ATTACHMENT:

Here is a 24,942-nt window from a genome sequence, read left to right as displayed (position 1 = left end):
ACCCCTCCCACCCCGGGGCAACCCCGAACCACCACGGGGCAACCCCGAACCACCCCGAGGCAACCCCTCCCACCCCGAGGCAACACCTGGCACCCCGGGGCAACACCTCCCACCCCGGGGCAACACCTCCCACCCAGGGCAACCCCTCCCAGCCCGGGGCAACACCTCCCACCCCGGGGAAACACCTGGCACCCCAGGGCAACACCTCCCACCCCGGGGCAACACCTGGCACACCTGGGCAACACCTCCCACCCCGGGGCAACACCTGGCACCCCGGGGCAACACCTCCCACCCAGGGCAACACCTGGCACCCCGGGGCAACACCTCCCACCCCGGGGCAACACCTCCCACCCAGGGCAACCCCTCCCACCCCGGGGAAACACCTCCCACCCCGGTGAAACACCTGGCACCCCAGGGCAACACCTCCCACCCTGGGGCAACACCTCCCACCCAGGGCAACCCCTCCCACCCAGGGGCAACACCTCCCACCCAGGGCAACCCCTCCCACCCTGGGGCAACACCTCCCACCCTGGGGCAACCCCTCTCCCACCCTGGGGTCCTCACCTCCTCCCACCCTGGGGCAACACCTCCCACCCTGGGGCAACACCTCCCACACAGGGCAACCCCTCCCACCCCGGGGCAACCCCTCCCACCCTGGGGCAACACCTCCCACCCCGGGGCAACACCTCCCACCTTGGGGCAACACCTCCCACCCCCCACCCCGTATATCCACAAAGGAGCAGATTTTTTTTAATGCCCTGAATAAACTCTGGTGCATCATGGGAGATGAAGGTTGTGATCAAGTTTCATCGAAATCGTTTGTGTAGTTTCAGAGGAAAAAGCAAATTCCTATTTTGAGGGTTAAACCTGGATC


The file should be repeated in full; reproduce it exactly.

Here is a 24,942-nt window from a genome sequence, read left to right as displayed (position 1 = left end):
ACCCCTCCCACCCCGGGGCAACCCCGAACCACCACGGGGCAACCCCGAACCACCCCGAGGCAACCCCTCCCACCCCGAGGCAACACCTGGCACCCCGGGGCAACACCTCCCACCCCGGGGCAACACCTCCCACCCAGGGCAACCCCTCCCAGCCCGGGGCAACACCTCCCACCCCGGGGAAACACCTGGCACCCCAGGGCAACACCTCCCACCCCGGGGCAACACCTGGCACACCTGGGCAACACCTCCCACCCCGGGGCAACACCTGGCACCCCGGGGCAACACCTCCCACCCAGGGCAACACCTGGCACCCCGGGGCAACACCTCCCACCCCGGGGCAACACCTCCCACCCAGGGCAACCCCTCCCACCCCGGGGAAACACCTCCCACCCCGGTGAAACACCTGGCACCCCAGGGCAACACCTCCCACCCTGGGGCAACACCTCCCACCCAGGGCAACCCCTCCCACCCAGGGGCAACACCTCCCACCCAGGGCAACCCCTCCCACCCTGGGGCAACACCTCCCACCCTGGGGCAACCCCTCTCCCACCCTGGGGTCCTCACCTCCTCCCACCCTGGGGCAACACCTCCCACCCTGGGGCAACACCTCCCACACAGGGCAACCCCTCCCACCCCGGGGCAACCCCTCCCACCCTGGGGCAACACCTCCCACCCCGGGGCAACACCTCCCACCTTGGGGCAACACCTCCCACCCCCCACCCCGTATATCCACAAAGGAGCAGATTTTTTTTAATGCCCTGAATAAACTCTGGTGCATCATGGGAGATGAAGGTTGTGATCAAGTTTCATCGAAATCGTTTGTGTAGTTTCAGAGGAAAAAGCAAATTCCTATTTTGAGGGTTAAACCTGGATC